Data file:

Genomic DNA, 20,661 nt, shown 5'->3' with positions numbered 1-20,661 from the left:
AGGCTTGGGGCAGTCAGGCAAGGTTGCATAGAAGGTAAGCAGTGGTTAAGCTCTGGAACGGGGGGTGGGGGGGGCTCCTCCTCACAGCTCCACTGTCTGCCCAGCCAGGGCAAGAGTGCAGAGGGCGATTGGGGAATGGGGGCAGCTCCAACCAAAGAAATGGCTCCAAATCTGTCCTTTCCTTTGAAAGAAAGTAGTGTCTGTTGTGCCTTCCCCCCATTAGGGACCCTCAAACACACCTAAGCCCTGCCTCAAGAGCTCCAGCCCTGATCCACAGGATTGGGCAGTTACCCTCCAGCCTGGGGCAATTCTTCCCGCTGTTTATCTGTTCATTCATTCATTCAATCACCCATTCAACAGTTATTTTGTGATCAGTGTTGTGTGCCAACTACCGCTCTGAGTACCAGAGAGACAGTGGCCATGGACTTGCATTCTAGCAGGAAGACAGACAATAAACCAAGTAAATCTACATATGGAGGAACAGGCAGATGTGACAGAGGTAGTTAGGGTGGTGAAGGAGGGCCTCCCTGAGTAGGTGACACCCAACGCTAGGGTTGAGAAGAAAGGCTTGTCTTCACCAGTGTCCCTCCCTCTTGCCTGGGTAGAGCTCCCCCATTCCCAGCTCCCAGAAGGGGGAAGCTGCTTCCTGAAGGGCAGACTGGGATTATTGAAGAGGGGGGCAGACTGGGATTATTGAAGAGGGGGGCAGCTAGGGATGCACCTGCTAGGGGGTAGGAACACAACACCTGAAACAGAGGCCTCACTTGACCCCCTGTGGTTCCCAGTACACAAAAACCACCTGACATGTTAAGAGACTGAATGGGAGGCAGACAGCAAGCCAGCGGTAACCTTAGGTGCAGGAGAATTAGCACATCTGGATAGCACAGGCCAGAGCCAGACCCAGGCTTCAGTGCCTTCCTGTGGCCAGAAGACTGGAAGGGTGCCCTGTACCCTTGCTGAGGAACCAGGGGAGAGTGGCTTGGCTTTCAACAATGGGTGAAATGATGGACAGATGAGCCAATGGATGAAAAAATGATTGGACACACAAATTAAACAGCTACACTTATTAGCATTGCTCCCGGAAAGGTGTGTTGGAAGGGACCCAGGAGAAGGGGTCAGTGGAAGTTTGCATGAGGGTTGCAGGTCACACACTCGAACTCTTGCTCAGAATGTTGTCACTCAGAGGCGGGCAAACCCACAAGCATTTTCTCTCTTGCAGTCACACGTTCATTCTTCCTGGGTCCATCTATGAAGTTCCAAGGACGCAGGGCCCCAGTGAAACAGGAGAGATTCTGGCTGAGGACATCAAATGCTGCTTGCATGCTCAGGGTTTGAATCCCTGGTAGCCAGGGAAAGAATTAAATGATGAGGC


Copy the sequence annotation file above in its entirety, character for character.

Genomic DNA, 20,661 nt, shown 5'->3' with positions numbered 1-20,661 from the left:
AGGCTTGGGGCAGTCAGGCAAGGTTGCATAGAAGGTAAGCAGTGGTTAAGCTCTGGAACGGGGGGTGGGGGGGGCTCCTCCTCACAGCTCCACTGTCTGCCCAGCCAGGGCAAGAGTGCAGAGGGCGATTGGGGAATGGGGGCAGCTCCAACCAAAGAAATGGCTCCAAATCTGTCCTTTCCTTTGAAAGAAAGTAGTGTCTGTTGTGCCTTCCCCCCATTAGGGACCCTCAAACACACCTAAGCCCTGCCTCAAGAGCTCCAGCCCTGATCCACAGGATTGGGCAGTTACCCTCCAGCCTGGGGCAATTCTTCCCGCTGTTTATCTGTTCATTCATTCATTCAATCACCCATTCAACAGTTATTTTGTGATCAGTGTTGTGTGCCAACTACCGCTCTGAGTACCAGAGAGACAGTGGCCATGGACTTGCATTCTAGCAGGAAGACAGACAATAAACCAAGTAAATCTACATATGGAGGAACAGGCAGATGTGACAGAGGTAGTTAGGGTGGTGAAGGAGGGCCTCCCTGAGTAGGTGACACCCAACGCTAGGGTTGAGAAGAAAGGCTTGTCTTCACCAGTGTCCCTCCCTCTTGCCTGGGTAGAGCTCCCCCATTCCCAGCTCCCAGAAGGGGGAAGCTGCTTCCTGAAGGGCAGACTGGGATTATTGAAGAGGGGGGCAGACTGGGATTATTGAAGAGGGGGGCAGCTAGGGATGCACCTGCTAGGGGGTAGGAACACAACACCTGAAACAGAGGCCTCACTTGACCCCCTGTGGTTCCCAGTACACAAAAACCACCTGACATGTTAAGAGACTGAATGGGAGGCAGACAGCAAGCCAGCGGTAACCTTAGGTGCAGGAGAATTAGCACATCTGGATAGCACAGGCCAGAGCCAGACCCAGGCTTCAGTGCCTTCCTGTGGCCAGAAGACTGGAAGGGTGCCCTGTACCCTTGCTGAGGAACCAGGGGAGAGTGGCTTGGCTTTCAACAATGGGTGAAATGATGGACAGATGAGCCAATGGATGAAAAAATGATTGGACACACAAATTAAACAGCTACACTTATTAGCATTGCTCCCGGAAAGGTGTGTTGGAAGGGACCCAGGAGAAGGGGTCAGTGGAAGTTTGCATGAGGGTTGCAGGTCACACACTCGAACTCTTGCTCAGAATGTTGTCACTCAGAGGCGGGCAAACCCACAAGCATTTTCTCTCTTGCAGTCACACGTTCATTCTTCCTGGGTCCATCTATGAAGTTCCAAGGACGCAGGGCCCCAGTGAAACAGGAGAGATTCTGGCTGAGGACATCAAATGCTGCTTGCATGCTCAGGGTTTGAATCCCTGGTAGCCAGGGAAAGAATTAAATGATGAGGC